The economy isn't the only thing that is uncertain these days. So are visual arts business buyers, many of whom are waiting to pull the trigger on their next acquisition.
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Yet everyday, hundreds of listed visual arts businesses manage to pique the interest of qualified buyers. They do it by paying attention to the details that other business sellers overlook.
Broker vs. No Broker
When selling a visual arts business, you have two choices: Hire a broker to facilitate the sale or perform the sale unassisted. Is there a cost associated with hiring a broker? Sure - about 10% of the final sale prices. But a good broker will make selling your visual arts business much less painful. You can also expect to receive a higher sales price for your business in a broker-assisted deal.
For most owners, the hardest part of selling a visual arts business is remaining objective. You have invested yourself in making your visual arts business the success it is today, but in the eyes of prospective buyers, your operation is only worth fair market value. It is difficult for many owners to accept the cold, hard facts about their company's worth, but objectivity is the name of the game in a successful visual arts business sale. A business broker can be a valuable resource in right-sizing your expectations and preparing you for market realities.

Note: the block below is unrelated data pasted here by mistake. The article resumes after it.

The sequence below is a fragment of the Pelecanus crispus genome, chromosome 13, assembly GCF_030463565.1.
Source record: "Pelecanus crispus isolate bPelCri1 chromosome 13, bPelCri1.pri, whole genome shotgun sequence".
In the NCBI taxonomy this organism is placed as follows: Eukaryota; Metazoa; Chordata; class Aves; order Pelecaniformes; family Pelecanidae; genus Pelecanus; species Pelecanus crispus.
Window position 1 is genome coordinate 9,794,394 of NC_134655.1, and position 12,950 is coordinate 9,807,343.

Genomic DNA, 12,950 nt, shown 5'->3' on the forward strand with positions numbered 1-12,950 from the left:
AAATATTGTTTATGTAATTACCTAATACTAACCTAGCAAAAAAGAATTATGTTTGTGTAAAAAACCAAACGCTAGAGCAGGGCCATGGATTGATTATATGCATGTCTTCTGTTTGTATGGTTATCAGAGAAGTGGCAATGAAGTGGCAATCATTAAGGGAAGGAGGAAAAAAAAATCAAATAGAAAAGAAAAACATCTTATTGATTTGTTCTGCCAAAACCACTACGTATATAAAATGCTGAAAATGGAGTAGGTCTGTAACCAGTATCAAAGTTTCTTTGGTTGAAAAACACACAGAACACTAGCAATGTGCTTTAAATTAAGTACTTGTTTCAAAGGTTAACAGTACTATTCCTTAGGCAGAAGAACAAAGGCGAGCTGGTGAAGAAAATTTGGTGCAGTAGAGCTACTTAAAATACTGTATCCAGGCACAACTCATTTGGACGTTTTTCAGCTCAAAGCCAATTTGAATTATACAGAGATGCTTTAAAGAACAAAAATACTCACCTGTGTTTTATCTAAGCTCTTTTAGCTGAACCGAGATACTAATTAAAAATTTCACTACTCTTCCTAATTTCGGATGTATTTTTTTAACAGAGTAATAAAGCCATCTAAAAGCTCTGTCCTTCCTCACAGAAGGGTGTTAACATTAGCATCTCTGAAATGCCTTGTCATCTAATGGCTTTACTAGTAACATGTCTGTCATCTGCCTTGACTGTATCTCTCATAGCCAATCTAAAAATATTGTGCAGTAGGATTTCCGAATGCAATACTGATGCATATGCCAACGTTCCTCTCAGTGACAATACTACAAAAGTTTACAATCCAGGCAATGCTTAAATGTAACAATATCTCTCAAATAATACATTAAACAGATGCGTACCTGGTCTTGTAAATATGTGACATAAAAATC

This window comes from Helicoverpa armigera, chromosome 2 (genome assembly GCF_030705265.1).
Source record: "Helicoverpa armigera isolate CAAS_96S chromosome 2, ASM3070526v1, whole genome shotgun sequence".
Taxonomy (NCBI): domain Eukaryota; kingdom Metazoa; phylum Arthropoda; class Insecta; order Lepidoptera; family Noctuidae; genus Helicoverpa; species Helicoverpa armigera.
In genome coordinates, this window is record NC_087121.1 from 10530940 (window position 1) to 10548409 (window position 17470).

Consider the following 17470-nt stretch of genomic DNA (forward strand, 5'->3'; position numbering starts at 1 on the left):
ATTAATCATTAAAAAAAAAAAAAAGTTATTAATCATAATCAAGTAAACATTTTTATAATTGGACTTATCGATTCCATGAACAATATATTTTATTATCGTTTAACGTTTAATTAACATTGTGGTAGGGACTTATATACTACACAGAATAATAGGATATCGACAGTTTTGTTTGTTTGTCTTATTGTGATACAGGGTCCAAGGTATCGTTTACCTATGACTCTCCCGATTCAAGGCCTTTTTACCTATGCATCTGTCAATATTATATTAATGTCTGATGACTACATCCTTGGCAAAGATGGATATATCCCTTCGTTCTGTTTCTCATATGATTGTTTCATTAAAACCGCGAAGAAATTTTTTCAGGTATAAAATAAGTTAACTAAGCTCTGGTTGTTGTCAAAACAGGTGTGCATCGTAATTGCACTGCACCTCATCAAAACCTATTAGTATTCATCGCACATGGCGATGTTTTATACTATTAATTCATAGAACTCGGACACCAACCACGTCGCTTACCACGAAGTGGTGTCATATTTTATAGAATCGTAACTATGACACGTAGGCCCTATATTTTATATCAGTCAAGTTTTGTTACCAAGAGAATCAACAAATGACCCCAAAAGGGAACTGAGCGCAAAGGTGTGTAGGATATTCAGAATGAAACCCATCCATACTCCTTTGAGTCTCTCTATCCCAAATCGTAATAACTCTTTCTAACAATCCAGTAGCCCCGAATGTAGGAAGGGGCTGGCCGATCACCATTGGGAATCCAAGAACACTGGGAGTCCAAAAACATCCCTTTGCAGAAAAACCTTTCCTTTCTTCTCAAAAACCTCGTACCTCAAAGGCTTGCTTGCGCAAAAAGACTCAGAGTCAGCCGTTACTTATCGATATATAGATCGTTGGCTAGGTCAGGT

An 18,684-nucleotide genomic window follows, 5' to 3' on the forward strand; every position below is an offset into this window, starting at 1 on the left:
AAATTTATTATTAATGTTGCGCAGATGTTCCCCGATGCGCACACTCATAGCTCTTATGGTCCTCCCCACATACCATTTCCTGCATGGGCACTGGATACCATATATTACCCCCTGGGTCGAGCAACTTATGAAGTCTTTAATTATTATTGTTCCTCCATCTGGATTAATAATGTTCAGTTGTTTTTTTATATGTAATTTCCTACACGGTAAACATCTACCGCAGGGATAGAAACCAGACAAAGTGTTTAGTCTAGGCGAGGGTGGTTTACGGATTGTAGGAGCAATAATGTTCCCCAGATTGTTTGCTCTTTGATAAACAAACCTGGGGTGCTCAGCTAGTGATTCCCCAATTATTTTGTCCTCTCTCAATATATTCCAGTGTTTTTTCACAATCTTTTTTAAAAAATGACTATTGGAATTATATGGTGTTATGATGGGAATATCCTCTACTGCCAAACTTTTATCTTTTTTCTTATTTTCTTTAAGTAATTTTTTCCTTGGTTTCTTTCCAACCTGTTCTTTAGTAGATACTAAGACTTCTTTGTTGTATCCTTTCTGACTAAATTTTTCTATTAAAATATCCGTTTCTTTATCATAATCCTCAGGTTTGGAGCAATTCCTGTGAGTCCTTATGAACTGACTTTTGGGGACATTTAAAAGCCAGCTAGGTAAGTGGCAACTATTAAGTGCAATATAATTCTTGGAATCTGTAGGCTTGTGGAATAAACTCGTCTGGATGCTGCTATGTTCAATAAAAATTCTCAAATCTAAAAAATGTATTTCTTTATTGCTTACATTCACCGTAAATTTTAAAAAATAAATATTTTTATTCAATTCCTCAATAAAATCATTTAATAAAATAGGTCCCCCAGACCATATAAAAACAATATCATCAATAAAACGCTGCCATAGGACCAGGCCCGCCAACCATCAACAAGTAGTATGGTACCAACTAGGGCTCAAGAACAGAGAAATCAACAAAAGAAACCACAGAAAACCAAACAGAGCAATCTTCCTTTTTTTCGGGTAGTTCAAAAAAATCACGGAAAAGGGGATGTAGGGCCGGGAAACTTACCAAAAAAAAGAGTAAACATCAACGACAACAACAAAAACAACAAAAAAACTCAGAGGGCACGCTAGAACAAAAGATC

As a business seller, you have to be at the top of your negotiating game. More often than not, the person with the most knowledge will come out on top in a visual arts business negotiation. But great negotiation begins with knowing yourself. What is the realistic price range for your visual arts business? What is the minimum amount you're willing to settle on? Are you willing to offer seller financing or other concessions to close the deal? If you can't answer these questions, you're simply not ready to sit down at the negotiation table yet. If you aren't sure what you need, put negotiations on hold until you gain a clearer understanding of your own deal parameters.
Given your interest in exit planning and in visual arts businesses, you might find these additional resources to be of interest.
If you plan on opening a visual arts business, these guides will help you get started:
If you consider visual arts businesses to be sales prospects, there's more applicable information for you elsewhere on our site. These helpful guides are more appropriate for you:
If you are looking for exit plan advice for a different kind of business, please browse our alphabetical directory of exit planning guides below.